In Principal’s Office, a regular feature of SchoolBook, a city school principal is interviewed for insights into school management and the life of a school leader. What do you think makes a good principal? Join the conversation below.
Saul Gootnick runs Forest Hills High School, one of New York City’s largest and most successful high schools. At a time when small schools are in vogue and big schools are a dying breed, Forest Hills has more than 3,800 students learning on shifts, yet has earned an A on its progress report three years in a row and has an 87 percent graduation rate.
As he leads the sprawling school with its 12 assistant principals and 195 teachers, Mr. Gootnick said he tries to follow the motto, “It all begins and ends in the classroom.’’ This interview was edited and condensed.
Large high schools have gotten a bum rap in New York City under Mayor Michael R. Bloomberg. Do you feel like big schools are under attack?
We’re a large neighborhood high school that’s really succeeding. When I first took over, most people in the community didn’t want to send their children here. Now everybody in the borough wants to send their children here. We’re the only large high school in Queens that’s gotten an A three years in a row.
I think they realize that at our school, the focus is on education. But it’s not what I did, it’s what we did. It wasn’t me. It’s what everybody in this building did -- it’s my cabinet, it’s my teachers, it’s secretaries, it’s my paras, it’s my aides. Ultimately, though, everyone has to be on the same page, because if you're not on the same page, there’s going to be some problems.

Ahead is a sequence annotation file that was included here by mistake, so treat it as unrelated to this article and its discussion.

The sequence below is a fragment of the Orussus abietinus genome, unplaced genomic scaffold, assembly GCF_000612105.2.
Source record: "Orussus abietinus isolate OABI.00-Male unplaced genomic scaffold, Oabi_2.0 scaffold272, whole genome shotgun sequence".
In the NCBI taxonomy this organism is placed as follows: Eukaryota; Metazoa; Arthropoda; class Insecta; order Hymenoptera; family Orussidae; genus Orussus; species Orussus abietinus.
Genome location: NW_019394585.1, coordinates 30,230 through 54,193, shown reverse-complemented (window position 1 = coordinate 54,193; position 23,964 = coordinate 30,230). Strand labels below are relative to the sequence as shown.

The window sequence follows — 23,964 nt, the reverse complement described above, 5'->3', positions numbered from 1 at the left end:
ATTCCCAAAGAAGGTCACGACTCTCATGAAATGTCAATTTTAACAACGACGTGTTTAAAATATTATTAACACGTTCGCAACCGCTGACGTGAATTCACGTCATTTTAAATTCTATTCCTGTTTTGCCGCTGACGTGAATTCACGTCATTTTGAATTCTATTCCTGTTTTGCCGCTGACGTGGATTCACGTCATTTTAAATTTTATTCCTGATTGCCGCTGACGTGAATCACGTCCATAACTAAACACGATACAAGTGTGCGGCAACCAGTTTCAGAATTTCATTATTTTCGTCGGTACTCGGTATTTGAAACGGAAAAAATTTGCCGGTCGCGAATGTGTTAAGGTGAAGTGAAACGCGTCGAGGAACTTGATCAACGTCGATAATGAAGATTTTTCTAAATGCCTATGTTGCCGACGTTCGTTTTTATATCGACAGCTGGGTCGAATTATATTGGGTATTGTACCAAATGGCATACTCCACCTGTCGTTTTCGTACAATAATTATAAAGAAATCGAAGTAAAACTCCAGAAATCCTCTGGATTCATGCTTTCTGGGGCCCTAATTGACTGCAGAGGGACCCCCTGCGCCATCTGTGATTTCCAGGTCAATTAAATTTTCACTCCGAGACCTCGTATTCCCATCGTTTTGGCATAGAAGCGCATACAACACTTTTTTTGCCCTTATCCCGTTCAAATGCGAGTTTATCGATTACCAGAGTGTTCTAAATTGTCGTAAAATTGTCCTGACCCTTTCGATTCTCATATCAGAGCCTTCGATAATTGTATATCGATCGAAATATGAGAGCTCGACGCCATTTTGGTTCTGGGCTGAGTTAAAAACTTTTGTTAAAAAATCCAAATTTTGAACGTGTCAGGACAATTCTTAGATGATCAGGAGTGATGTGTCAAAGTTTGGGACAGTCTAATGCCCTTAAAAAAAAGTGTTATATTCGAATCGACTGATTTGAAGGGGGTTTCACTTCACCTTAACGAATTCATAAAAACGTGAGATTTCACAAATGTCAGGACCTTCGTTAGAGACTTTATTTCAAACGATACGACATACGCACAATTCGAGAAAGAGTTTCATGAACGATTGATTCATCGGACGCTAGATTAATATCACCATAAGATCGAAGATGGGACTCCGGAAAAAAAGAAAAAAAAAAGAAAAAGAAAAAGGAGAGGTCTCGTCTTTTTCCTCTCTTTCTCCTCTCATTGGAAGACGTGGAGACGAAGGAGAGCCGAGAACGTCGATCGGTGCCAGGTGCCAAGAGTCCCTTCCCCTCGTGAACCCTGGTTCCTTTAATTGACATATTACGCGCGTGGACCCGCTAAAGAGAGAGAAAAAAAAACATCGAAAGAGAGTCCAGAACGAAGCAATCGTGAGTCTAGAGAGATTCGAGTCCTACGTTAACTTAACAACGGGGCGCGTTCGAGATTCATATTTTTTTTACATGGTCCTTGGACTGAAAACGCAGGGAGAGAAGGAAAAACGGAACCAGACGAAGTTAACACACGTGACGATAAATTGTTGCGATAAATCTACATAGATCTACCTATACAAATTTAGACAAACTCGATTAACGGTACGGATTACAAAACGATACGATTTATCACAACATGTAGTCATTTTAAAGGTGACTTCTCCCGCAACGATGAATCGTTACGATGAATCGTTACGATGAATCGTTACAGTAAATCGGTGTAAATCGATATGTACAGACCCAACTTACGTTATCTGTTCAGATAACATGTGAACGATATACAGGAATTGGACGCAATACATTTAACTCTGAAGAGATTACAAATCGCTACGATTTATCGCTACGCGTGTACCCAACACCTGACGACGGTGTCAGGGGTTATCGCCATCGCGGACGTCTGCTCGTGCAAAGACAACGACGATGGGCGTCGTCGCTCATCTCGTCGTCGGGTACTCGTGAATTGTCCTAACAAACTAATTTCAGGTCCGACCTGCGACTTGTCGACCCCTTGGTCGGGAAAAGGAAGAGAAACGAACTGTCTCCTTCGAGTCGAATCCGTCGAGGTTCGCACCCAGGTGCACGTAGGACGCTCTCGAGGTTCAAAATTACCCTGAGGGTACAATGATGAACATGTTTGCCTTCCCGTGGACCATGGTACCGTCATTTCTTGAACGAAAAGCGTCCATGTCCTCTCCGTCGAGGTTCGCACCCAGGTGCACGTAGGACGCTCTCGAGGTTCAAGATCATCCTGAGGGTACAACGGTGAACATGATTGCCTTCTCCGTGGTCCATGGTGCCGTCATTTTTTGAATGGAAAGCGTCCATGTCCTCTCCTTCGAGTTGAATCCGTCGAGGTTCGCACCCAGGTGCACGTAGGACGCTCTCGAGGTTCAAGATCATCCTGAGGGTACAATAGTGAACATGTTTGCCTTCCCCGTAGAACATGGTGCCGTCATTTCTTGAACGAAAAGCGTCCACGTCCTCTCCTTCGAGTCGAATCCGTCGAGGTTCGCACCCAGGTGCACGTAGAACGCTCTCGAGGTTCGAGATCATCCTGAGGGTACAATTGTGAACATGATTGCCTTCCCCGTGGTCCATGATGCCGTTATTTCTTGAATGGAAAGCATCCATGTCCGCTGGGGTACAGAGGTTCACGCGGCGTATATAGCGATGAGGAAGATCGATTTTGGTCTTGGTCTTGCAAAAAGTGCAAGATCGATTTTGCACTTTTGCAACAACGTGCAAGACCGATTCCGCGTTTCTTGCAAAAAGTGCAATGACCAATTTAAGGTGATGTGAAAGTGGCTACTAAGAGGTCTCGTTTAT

What are some of the initiatives you launched after you became principal?
Compared to schools in our neighborhood, our attendance wasn’t as good as it should have been. Also, not enough of our students were taking the Regents exams. They were taking the classes, but not the exams.
What did you do about attendance?
We made it a priority. We created an attendance coordinator position. We used to take attendance during periods 2 and 10 -- we have 12 periods -- but we realized that lot of students were not showing up for first period. So now, beginning in December, we take attendance in Period One class and if a kid isn't here, we make a phone call home. The result has been, Period One attendance has increased by 30 percent.
Attendance is fundamental to everything. If a child is not in school, he can’t pass his classes.
What changes did you make with the Regents exams?
Every kid has to take the Regents now if they take advanced placement classes. And we said, if you don’t take the Regents, you can’t be on a team or go to the prom.
What are some of the advantages for students to attend a school this size?
We don't just have art classes, we have cartooning classes and other art classes.
We run the gamut. We offer foreign language classes in French, Italian, Hebrew, Spanish and Chinese. We added Chinese this year. We're hoping to add Russian because we have a large Russian population, but we haven’t been able to find a Russian teacher. If you know anybody who can teach Russian ...
We're always challenging ourselves. We have small learning communities. We have the Academy of Public Service. We have an Economic Academy. We have a robotics team. We have a chorus academy.
As a large high school, if a kid has some conflict with a teacher, we have the ability to make a change. There’s not just one teacher teaching math, there's not just one teacher teaching English.
What percentage of your students are from the neighborhood?
About 40 percent.
You have some programs that are a big draw for students outside of your neighborhood. What are some of those?